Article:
Through funding to the University of California, Santa Barbara’s Marine Science Institute, the foundation’s Marine Conservation Initiative has been supporting foundational science for determining “thresholds” for marine ecosystem survival. 

This week’s issue of Nature Ecology & Evolution includes findings resulting from this research, with important implications for the restoration of degraded ecosystems. In “Rapid and direct recoveries of predators and prey through synchronized ecosystem management,” the researchers offer suggestions for ecosystem management and restoration, and policy solutions for “practical means to accelerate the speed of recoveries.” The key? Favoring simultaneous recovery of predators and prey, rather than species-by-species efforts.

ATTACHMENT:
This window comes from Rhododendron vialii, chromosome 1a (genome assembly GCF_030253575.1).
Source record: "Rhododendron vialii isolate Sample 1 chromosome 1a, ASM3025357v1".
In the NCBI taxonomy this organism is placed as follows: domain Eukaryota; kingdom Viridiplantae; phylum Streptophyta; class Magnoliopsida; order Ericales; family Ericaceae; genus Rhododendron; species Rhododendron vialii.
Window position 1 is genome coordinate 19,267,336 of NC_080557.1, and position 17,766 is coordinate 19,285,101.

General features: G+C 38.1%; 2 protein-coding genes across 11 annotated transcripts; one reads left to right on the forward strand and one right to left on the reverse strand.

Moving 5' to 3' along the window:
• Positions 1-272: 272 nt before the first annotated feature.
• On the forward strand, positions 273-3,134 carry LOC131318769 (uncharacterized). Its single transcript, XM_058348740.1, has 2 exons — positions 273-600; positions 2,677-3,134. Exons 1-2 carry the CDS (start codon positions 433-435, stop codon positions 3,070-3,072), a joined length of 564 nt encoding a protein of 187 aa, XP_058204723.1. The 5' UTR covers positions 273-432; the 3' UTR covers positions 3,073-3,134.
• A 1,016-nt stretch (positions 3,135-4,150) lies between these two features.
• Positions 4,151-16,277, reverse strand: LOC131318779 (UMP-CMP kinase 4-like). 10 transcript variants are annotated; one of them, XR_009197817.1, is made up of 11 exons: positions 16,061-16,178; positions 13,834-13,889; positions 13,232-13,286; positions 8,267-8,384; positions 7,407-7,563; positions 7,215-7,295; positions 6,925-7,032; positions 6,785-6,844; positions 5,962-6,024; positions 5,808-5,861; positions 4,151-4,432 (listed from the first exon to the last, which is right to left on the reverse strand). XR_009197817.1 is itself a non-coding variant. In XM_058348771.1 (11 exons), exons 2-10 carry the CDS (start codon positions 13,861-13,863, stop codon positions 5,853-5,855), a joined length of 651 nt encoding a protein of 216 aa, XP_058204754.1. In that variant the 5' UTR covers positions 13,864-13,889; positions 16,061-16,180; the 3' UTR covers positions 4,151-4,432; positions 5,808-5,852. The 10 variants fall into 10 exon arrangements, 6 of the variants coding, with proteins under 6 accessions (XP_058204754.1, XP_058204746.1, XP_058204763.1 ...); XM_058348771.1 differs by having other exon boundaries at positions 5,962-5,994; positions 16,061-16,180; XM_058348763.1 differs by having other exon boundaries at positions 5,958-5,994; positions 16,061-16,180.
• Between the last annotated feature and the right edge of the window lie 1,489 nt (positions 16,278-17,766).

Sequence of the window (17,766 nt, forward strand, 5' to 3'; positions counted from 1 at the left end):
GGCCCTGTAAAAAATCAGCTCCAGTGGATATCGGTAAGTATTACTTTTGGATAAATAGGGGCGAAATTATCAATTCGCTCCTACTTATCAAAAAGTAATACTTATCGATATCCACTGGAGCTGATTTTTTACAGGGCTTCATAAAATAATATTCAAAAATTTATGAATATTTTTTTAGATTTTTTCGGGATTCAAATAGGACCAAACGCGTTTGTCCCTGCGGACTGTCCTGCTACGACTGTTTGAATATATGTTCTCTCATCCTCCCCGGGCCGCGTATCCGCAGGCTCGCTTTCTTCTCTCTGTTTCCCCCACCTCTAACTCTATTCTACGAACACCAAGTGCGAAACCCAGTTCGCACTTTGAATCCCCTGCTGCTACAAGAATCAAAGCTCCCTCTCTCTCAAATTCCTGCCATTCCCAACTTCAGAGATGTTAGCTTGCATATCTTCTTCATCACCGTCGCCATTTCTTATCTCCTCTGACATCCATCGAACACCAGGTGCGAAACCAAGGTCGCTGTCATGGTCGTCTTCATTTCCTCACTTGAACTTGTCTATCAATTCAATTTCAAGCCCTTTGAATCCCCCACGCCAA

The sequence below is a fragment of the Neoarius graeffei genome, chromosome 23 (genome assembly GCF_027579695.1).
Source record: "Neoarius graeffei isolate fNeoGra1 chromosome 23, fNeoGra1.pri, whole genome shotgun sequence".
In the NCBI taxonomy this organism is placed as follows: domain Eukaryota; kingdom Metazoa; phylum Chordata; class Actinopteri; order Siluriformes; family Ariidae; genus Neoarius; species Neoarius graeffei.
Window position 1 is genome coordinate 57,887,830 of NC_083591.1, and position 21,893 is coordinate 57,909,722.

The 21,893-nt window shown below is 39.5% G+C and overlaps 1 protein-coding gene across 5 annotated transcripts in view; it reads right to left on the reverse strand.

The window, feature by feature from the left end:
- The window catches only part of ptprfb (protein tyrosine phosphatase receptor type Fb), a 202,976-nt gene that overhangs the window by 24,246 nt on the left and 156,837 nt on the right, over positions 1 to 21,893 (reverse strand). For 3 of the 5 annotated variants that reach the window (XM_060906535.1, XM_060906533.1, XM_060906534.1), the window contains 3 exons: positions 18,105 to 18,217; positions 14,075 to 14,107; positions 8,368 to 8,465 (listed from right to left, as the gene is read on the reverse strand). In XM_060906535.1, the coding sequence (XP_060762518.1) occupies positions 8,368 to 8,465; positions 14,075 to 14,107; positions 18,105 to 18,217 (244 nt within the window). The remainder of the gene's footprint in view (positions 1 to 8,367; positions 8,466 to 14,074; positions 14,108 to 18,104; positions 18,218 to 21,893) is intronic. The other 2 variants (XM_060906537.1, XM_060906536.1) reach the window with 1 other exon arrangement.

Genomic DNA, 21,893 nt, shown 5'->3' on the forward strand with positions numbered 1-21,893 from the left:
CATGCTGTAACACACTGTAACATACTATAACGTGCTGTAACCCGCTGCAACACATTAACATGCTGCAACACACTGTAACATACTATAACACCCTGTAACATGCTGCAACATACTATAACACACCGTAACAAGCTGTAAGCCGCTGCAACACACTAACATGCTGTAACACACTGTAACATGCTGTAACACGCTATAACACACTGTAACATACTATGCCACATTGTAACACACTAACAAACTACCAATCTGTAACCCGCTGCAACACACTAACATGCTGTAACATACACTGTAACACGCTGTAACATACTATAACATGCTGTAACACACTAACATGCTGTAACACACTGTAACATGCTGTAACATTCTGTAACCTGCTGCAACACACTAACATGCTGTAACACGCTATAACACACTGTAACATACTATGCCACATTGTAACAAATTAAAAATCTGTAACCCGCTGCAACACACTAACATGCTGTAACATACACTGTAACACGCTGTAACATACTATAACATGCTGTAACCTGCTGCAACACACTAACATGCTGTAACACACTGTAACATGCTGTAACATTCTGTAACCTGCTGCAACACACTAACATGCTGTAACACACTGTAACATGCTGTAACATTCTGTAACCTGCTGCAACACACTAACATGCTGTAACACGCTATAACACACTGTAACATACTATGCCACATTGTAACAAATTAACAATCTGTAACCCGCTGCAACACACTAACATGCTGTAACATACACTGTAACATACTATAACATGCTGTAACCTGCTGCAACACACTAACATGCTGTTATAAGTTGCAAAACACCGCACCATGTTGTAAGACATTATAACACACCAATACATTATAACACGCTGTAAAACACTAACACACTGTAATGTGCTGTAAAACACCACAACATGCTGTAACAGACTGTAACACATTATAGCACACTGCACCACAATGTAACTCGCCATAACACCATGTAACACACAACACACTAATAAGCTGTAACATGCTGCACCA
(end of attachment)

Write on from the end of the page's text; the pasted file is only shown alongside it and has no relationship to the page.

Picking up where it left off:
"Our study highlights how and why the sequence of restoration operations matters when one target of restoration is eaten by another," the authors explain. “Synchronous recovery of predators and prey is almost always more efficient than sequential recovery…These findings add emphasis to recent calls for coordinating management and restoration actions at the ecosystem level, while underscoring the central role of transient dynamics in making inferences about social-ecological systems.”

Read the journal article here.

 

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